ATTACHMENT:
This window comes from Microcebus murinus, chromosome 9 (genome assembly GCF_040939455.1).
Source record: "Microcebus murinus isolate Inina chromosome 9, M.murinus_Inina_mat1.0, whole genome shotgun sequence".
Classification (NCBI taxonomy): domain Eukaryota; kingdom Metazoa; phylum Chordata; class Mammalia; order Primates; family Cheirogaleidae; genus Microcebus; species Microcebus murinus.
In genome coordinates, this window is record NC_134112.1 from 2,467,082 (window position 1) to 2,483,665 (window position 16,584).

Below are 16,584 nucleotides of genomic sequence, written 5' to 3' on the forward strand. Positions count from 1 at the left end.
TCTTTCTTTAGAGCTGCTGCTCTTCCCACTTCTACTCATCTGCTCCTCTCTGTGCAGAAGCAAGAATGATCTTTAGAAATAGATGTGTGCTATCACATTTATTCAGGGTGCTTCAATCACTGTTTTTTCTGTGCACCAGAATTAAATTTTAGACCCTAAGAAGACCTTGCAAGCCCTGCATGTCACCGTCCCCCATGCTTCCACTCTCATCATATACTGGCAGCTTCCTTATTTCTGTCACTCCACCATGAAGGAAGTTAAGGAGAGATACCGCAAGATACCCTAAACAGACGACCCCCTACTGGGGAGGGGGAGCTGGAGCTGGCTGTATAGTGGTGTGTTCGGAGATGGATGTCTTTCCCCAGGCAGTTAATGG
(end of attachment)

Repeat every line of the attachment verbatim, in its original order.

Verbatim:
This window comes from Microcebus murinus, chromosome 9 (genome assembly GCF_040939455.1).
Source record: "Microcebus murinus isolate Inina chromosome 9, M.murinus_Inina_mat1.0, whole genome shotgun sequence".
Classification (NCBI taxonomy): domain Eukaryota; kingdom Metazoa; phylum Chordata; class Mammalia; order Primates; family Cheirogaleidae; genus Microcebus; species Microcebus murinus.
In genome coordinates, this window is record NC_134112.1 from 2,467,082 (window position 1) to 2,483,665 (window position 16,584).

Below are 16,584 nucleotides of genomic sequence, written 5' to 3' on the forward strand. Positions count from 1 at the left end.
TCTTTCTTTAGAGCTGCTGCTCTTCCCACTTCTACTCATCTGCTCCTCTCTGTGCAGAAGCAAGAATGATCTTTAGAAATAGATGTGTGCTATCACATTTATTCAGGGTGCTTCAATCACTGTTTTTTCTGTGCACCAGAATTAAATTTTAGACCCTAAGAAGACCTTGCAAGCCCTGCATGTCACCGTCCCCCATGCTTCCACTCTCATCATATACTGGCAGCTTCCTTATTTCTGTCACTCCACCATGAAGGAAGTTAAGGAGAGATACCGCAAGATACCCTAAACAGACGACCCCCTACTGGGGAGGGGGAGCTGGAGCTGGCTGTATAGTGGTGTGTTCGGAGATGGATGTCTTTCCCCAGGCAGTTAATGG